The 1960s Space Race between the USSR and USA exterminated young boys' worship of westerns. Cowboy hats, vests, guns, and holsters were retired to the closet next to toy boats and teddy bears.
During the autumn of 1962 I pleaded with my parents to buy me an astronaut costume for Halloween and my father answered my request with a gleaming John Glenn space suit complete with a visored helmet. My older brother dressed up as a green-skinned Martian. Frunk had fabricated a ray gun from a broken egg-beater. After dinner we were eager to trick or treat, but before leaving the house I purloined sunglasses from my father's dresser without asking for his permission.
"You sure that's a good idea?" My brother was better at following rules than me.
"Sure I'm sure. He won't know anything."
My father was leading my younger siblings around the neighborhood.
"Why do you need sunglasses."
"They're extra protection from your death ray." I pointed to his weapon. I had seen INVASION FROM MARS ten times. The Martians' main weapon vaporized soldiers into carbon.
"I don't think this is a good idea."
"We'll be back before you know it."
"It's your funeral."
"What can happen?" We lived in the suburbs, a land of two-car garages, good schools, and beautiful babysitters.
"I guess nothing."
"Other than getting a lot of candy."
"We left our split-level ranch house. My best friend, Chuckie Manzi, joined us on the lawn. He was a young Frankenstein.
"First things first." He pointed across the street. Mr. Martini's house drove truck for Arnold's Bakery. His wife put out cake instead of candy.
The moonless night was dark. We climbed the brick stairs. There was no metal railing. My brother rang the doorbell.
Mrs. Martini acted scared and offered a selection of cakes. I chose orange spice. Chuckie and my older brother were grateful for chocolate cake. We thanked her with filled mouths. I slipped on my glasses and shut the visor, then turned around and walked off the stairs, smashing my head into the wall and mutilating my little finger.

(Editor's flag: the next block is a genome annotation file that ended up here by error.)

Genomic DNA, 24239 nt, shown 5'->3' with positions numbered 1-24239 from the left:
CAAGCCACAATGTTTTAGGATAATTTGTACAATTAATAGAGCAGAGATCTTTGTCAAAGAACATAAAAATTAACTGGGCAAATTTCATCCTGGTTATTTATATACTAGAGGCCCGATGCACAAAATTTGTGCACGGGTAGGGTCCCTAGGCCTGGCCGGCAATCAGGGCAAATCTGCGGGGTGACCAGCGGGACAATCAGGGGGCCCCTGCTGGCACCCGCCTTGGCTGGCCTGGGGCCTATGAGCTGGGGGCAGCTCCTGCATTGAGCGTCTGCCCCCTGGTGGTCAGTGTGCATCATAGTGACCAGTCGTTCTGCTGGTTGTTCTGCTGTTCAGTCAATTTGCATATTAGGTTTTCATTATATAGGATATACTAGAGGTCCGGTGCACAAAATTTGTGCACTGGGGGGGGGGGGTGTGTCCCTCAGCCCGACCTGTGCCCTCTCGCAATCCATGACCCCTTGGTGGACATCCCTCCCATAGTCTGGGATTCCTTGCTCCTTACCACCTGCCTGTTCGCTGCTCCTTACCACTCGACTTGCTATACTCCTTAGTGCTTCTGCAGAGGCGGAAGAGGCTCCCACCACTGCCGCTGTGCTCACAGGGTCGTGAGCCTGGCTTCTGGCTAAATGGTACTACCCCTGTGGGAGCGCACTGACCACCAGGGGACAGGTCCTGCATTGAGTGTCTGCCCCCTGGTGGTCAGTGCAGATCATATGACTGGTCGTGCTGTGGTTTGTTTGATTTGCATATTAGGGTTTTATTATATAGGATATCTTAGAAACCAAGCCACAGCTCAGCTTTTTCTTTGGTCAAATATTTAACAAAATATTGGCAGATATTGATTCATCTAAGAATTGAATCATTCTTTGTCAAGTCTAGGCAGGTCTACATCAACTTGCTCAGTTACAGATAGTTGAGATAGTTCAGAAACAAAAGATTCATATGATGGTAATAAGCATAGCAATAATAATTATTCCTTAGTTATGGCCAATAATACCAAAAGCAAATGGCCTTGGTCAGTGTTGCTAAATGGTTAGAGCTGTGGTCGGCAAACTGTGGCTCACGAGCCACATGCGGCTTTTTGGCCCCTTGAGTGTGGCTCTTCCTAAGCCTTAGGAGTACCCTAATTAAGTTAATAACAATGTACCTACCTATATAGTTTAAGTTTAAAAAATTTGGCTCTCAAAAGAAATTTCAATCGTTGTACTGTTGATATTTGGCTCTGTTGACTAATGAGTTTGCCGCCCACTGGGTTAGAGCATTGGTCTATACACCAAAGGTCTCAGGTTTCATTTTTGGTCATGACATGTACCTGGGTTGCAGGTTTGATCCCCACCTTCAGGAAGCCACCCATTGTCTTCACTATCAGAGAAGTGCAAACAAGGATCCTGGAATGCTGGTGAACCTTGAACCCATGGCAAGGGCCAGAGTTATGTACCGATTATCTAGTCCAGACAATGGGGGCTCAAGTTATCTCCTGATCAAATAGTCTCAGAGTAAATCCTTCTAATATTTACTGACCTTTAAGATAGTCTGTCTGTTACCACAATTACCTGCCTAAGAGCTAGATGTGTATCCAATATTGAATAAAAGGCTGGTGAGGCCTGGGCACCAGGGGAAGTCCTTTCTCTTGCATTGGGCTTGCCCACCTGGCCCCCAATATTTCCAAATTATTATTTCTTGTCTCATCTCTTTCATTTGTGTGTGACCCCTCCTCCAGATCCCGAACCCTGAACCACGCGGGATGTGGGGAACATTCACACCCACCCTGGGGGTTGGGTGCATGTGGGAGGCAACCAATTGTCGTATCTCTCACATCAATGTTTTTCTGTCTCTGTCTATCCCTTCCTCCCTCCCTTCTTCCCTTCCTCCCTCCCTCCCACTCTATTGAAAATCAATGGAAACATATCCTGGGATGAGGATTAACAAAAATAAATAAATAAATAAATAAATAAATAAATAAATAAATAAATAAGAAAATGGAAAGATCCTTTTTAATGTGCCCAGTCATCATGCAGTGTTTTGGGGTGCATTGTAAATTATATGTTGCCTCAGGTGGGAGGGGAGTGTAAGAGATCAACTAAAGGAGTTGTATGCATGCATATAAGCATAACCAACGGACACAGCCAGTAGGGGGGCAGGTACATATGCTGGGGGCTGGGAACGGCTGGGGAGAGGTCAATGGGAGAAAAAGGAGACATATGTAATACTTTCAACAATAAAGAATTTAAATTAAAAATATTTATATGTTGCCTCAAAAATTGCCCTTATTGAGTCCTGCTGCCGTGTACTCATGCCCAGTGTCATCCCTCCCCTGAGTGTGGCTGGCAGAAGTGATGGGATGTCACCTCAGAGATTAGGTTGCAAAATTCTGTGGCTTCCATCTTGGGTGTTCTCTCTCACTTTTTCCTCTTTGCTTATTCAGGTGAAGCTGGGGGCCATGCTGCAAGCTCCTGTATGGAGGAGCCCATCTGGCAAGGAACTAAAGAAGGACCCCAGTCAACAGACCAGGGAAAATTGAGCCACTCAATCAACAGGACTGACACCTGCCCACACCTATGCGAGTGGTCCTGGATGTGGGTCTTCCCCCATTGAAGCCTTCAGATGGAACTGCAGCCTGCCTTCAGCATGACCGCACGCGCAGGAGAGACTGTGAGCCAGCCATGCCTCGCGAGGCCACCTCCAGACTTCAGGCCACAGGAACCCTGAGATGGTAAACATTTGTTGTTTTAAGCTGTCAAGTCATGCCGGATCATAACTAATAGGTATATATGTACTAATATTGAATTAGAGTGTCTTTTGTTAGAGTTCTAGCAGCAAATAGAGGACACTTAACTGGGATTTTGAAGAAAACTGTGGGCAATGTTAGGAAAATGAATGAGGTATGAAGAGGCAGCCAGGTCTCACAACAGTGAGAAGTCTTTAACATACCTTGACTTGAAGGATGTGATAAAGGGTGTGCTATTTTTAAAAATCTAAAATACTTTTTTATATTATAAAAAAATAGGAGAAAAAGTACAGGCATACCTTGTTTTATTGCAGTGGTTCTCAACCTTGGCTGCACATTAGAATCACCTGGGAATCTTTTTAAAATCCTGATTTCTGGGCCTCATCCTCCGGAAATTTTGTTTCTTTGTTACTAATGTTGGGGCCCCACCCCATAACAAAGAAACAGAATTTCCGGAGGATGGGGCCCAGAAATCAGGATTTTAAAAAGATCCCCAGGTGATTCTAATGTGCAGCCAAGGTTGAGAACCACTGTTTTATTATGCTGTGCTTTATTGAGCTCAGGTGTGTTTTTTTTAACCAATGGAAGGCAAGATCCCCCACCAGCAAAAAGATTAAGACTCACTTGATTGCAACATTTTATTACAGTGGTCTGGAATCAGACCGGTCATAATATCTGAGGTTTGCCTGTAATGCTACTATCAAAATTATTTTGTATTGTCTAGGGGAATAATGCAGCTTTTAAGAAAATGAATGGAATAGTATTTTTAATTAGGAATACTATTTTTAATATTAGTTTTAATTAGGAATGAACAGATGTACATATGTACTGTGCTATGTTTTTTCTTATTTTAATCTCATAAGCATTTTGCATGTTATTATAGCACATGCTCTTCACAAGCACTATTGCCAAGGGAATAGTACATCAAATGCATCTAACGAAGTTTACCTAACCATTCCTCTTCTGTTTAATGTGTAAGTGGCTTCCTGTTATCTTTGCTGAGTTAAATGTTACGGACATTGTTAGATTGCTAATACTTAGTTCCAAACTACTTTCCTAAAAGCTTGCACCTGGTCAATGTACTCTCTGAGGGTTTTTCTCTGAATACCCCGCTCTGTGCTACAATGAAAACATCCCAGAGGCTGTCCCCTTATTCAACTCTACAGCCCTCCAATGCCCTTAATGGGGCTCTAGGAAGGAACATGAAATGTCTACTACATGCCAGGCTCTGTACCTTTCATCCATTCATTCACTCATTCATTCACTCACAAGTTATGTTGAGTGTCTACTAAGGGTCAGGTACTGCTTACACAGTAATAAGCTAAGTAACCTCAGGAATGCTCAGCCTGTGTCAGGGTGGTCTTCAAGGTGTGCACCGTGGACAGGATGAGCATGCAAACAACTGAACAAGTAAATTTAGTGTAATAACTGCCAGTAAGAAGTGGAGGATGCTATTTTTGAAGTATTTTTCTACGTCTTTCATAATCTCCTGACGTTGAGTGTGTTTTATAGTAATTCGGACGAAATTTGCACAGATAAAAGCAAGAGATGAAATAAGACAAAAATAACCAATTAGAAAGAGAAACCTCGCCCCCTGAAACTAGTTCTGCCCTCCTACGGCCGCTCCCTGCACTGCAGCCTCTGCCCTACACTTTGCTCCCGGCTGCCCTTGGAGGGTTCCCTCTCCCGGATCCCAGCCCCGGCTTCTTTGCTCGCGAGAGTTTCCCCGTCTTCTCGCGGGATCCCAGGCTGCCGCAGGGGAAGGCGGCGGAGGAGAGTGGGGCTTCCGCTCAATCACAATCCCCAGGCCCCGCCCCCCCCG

I sat up in the flower bed. Blood all over my astronaut suit, but I was more concerned with my father's sunglasses. They had fallen off, but luck was with me. They were intact.
My brother led me back to our house, careful not to let any blood drip on his costume.
My mother admonished my dangerous behavior. She had six kids. We were always in jeopardy. A band-aid stemmed the blood and my mother refused to let me leave the house again."
"One accident is more than enough for tonight."
And she was right and since that Halloween I have only worn sunglasses at night when I can't find my regular glasses and I still bear a jagged scar on my little finger from that fall, proving the Earth we fall, but no one ever fell in Space.
There was no up or down off this planet.
Especially boys from the South Shore of Boston in the fall of 1962.